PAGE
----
Take the 2-minute tour ×
Stack Overflow is a question and answer site for professional and enthusiast programmers. It's 100% free, no registration required.

I have below example

$game = "hello999hello888hello777last";
preg_match('/hello(.*?)last/', $game, $match);

The above code returns 999hello888hello777, what I need is to retrieve the value just before Last, i.e 777. So I need to read regular expression to read from right to left.

share|improve this question
add comment

4 Answers

up vote 1 down vote accepted

This will return the last set of digits before the string last

$game = "hello999hello888hello777last";
preg_match('/hello(\d+)last$/', $game, $match);
print_r($match);

Output Example:

Array
(
    [0] => hello777last
    [1] => 777
)

So you would need $match[1]; for the 777 value

share|improve this answer
    
can you explain this please –  Kiruba Paul Jan 1 '13 at 18:11
    
@KirubaPaul Sure the $ is an anchor saying that matches start at the at the end of the string, the \d+ matches one or more digits between the strings hello and last. Hope I explained this correctly. –  PhearOfRayne Jan 1 '13 at 18:15
add comment
$game = strrev($game);

How about that? :D

Then just reverse the regular expression ^__^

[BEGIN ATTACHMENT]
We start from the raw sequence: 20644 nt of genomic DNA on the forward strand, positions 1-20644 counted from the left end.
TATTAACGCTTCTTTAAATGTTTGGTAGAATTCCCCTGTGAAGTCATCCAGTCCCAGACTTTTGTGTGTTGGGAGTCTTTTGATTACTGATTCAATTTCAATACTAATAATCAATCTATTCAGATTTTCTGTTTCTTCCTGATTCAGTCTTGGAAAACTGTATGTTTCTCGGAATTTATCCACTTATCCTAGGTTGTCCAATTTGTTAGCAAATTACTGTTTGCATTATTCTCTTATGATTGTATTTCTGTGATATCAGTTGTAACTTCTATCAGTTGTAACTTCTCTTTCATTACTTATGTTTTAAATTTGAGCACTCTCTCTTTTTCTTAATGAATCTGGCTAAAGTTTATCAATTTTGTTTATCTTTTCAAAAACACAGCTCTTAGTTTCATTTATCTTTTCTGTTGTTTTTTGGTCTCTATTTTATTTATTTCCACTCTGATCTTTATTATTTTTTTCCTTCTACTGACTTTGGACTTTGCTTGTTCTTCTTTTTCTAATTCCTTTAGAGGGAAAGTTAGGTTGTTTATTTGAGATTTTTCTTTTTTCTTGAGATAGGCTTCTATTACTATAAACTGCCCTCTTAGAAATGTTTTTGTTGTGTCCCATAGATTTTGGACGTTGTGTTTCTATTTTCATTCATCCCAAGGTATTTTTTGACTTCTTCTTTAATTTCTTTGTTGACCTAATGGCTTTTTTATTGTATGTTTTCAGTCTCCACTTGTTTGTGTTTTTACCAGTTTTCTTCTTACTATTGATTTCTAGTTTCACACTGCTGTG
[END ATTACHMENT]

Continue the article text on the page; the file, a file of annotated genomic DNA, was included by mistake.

share|improve this answer
add comment

Why not just reverse the string? Use PHP's strrev and then just reverse your regular expression.

$game = "hello999hello888hello777last";
preg_match('/tsal(.*?)elloh/', strrev($game), $match);
share|improve this answer
    
You will need to adjust the regular expression then too, i.e., search for "olleh" rather than "hello". –  Niko Jan 1 '13 at 17:59
    
@Niko: thanks; updated :) –  cegfault Jan 1 '13 at 18:00
    
this is just example , but mine real time example is complex like preg_match_all('/<a href=\'search.php\?q(.*?)Next/', strrev($content), $conten); –  Kiruba Paul Jan 1 '13 at 18:08
add comment

Your problem is that although .* matches reluctantly, i. e. as few characters as possible, it still starts matching right after hello, and since it matches any characters, it will match right across "boundaries" (last and hello in your case).

Therefore you need to be more explicit about the fact that it's not legal to match across boundaries, and that's what lookahead assertions are for:

preg_match('/hello((?:(?!hello|last).)*)last(?!.*(?:hello|last)/', $game, $match);

Now the match between hello and last is prohibited from containing hello and/or last, and it's not allowed to have hello or last after the match.

share|improve this answer
add comment

Your Answer

 
discard

By posting your answer, you agree to the privacy policy and terms of service.

Not the answer you're looking for? Browse other questions tagged or ask your own question.